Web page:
Growing up in Oakland, California, Victor Rios’ life seemed preordained. His father abandoned the family before he was even born. Rios was in juvenile detention three times by age 15, with three criminal felonies to his name. He stole cars, dropped out of school and joined a gang. To outsiders, he was such a stereotype of a troubled urban youth that he was featured in a 1994 PBS "Frontline" episode about the failures of school integration.
Twenty-five years later, PBS is revisiting Rios, who went on to graduate college, earn a doctorate, and become an acclaimed speaker and educator. Rios, 42, is now a tenured professor at the University of California, Santa Barbara.
For Rios, it took a drastic event — the murder of his best friend — to change his path. He was able to turn his life around in part because he had one high school teacher, Flora Russ, who encouraged him to return to school. “She believed in me so much,” Rios says in his TED Talk, “that she tricked me into believing in myself.”
Rios, who has spent over a decade researching and working with young students of color, explained the documentary’s title.
“When we label a kid a dropout, it puts all the blame on them, ignoring whatever issues the student may have," Rios said. "Pushout is a better term, because it forces schools and educators to think about who they are failing, and what they can do about it.”
Rios' life experience and work have taught him about the inherent dangers of assigning labels. "When educators view students as a ‘good kid” or a ‘bad kid,’ it affects their identity and can lead to self-fulfilling outcomes."
Changing that narrative — from seeing young people of color as potential dropouts to a focus on nurturing students' potential — has become his life's work.
Married with three children, Rios is an expert on the school-to-prison pipeline, educational equity, and restorative justice. He is the author of multiple books, including “Punished: Policing the Lives of Black and Latino Boys,” and “Human Targets: Schools, Police, and the Criminalization of Latino Youth.” His 2015 TED Talk, “Help for kids the education system ignores,” has been viewed more than 1.4 million times.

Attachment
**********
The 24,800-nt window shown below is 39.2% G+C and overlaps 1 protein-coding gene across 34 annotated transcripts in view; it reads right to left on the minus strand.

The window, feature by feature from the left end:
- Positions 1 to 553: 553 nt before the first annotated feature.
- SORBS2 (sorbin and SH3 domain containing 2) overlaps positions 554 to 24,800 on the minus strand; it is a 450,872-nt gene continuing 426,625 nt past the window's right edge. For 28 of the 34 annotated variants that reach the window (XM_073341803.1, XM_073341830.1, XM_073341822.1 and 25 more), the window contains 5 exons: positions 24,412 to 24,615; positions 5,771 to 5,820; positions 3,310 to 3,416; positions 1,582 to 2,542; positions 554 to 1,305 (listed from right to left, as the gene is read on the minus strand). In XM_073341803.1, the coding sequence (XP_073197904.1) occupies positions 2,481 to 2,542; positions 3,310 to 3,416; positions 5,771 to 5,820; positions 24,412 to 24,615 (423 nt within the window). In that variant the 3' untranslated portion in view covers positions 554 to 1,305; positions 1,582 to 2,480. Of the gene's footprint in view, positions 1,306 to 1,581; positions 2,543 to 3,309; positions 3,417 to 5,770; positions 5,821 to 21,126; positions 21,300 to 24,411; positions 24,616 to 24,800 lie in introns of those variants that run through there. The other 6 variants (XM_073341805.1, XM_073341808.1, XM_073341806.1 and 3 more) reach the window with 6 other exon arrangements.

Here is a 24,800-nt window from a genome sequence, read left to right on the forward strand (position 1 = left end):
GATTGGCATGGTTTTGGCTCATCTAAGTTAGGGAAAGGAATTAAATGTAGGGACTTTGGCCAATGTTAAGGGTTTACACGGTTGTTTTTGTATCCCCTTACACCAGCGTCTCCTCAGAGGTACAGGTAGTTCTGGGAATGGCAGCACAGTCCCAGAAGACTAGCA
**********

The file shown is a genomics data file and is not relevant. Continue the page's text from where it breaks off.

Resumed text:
“The Pushouts” incorporates footage of Rios originally shot for "Frontline" in the 1990s, so viewers can see how far he has come. To him, the documentary represents a kind of redemption.
“I can look at the younger me, acting like a dummy and see how ignorant I was,” he said. “But I can also see how, back then, the media was focused on portraying young people of color as gangsters and thugs, while ignoring the complexities in our lives.”
Coincidentally, “The Pushouts” director Katie Galloway attended the same high school as Rios, although not at the same time. “It is very important for people to see the humanity in the young people featured in the film,” she said.
Galloway hopes that audiences will see “The Pushouts” as a counternarrative to typical portrayals of young people of color. “Gangs are not a lifestyle choice; people do not grow up wanting to be an outlaw. This is what happens when people are cut out of the system and out of society.”